So there I was, editing a story by Matt Brady on the recent spring conference of the Life Insurance Settlement Association, when I came to something that really threw me for a loop.

And what was it that startled me out of my editorial trance? It was the statement by Georgia Insurance Commissioner John Oxendine that he had voted for some previous National Association of Insurance Commissioners model acts as a favor to other commissioners and with no intent of pressing for their passage in the Georgia legislature.

Call me Candide, but I have a hard time getting my head around this concept of doing a favor when it comes to state regulators and their activities in creating model acts and regulations.

I understand, of course, that this kind of horse-trading goes on all the time in the House, the Senate and the various legislative chambers in states all around the country. It is in some ways, and not all to the good, the very lifeblood or currency of the legislative process.

But somehow in my naivet?, I guess I had always held state insurance commissioners to a higher standard of intent. It’s not, after all, as if the NAIC is actually passing a law that is going to automatically be implemented as it would be if a state legislature passed it.

No, the NAIC is engaged in the business of crafting models or templates, if you will, that are supposed to have a universal applicability for the 50 or so jurisdictions it comprises (or so I always assumed was the case). Something called the general good.

Why, I find myself asking, would one commissioner need to vote for a model act as a favor to another commissioner? If the issue were such a pet project for the commissioner seeking the yea vote, wouldn’t his or her energy be better spent trying to obtain passage of legislation regarding that issue in his or her own state legislature?

What makes Oxendine’s statement particularly irritating is his admission that he voted for models that he never intended to push for.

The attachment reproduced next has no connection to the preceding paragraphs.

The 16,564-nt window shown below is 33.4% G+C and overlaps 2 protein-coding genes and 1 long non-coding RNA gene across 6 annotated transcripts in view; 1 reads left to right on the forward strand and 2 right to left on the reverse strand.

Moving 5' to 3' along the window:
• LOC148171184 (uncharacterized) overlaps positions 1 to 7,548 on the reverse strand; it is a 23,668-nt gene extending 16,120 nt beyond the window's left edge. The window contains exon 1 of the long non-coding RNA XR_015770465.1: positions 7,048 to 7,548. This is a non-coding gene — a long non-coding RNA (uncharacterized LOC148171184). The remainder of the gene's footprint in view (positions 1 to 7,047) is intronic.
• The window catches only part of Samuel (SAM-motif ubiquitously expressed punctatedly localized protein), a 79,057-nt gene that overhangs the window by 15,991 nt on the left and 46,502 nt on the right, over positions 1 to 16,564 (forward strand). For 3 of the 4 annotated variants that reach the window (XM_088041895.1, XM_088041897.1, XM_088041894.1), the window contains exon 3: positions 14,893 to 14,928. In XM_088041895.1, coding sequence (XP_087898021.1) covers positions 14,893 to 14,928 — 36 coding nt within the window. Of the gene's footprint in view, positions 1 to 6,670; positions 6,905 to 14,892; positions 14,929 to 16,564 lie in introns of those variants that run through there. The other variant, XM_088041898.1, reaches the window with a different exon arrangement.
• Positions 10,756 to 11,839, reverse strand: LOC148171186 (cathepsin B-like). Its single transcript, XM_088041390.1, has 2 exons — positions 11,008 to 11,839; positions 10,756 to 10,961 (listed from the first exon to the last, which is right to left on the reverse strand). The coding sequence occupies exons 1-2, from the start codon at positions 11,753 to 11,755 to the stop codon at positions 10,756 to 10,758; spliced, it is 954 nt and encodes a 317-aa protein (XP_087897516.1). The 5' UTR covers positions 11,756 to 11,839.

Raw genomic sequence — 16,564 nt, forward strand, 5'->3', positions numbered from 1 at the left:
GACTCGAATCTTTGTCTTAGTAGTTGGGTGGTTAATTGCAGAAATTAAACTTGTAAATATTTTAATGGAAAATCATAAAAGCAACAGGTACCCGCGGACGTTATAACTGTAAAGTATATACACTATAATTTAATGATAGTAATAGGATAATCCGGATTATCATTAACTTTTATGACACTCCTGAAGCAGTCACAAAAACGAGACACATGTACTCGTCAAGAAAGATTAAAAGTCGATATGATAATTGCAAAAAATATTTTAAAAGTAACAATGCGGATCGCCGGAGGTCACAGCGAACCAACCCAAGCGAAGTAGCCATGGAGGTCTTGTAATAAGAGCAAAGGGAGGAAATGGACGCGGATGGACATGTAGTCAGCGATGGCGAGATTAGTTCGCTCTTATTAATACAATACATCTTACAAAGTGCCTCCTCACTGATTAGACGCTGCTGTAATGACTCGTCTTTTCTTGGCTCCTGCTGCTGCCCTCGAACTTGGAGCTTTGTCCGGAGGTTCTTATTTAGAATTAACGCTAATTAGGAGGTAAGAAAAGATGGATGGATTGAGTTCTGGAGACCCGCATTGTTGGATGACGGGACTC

It’s impossible to believe that Oxendine is the only commissioner to have done this. So what is going on here?

Is the NAIC engaged in some kind of game or ego trip? Does the passage of models give it some kind of validation as an organization?

We already know the sorry takeup rate of the 35 models passed since 1996: A dismal 3 were adopted uniformly by a majority of the states.

When you consider the amount of time and energy that has been spent noodling over some of these models, the amount of heartburn some of them have caused the industry, and the increasingly imperial arbitrariness of the NAIC in deciding what issues should be subject to model legislation, then it is truly astounding that a commissioner could so blithely vote for one as a favor to another.

This is no Claude Rains moment, folks. I feel a sense of palpable outrage over what has sometimes seemed like a circus put on by our regulatory solons–and for what? So a particular commissioner could have a victory in having a pet project adopted by the association?

It is high time that some authority make the NAIC toe the line. Just as it is high time that some authority make the organization define once and for all what its purpose is. Congress, are you listening?

As far as I’m concerned, this is just one more example of why the NAIC has forfeited the respect of many observers.

It’s one more example that forces me to pose the question: What do we need this organization for?

Steve Piontek

Editor-in-Chief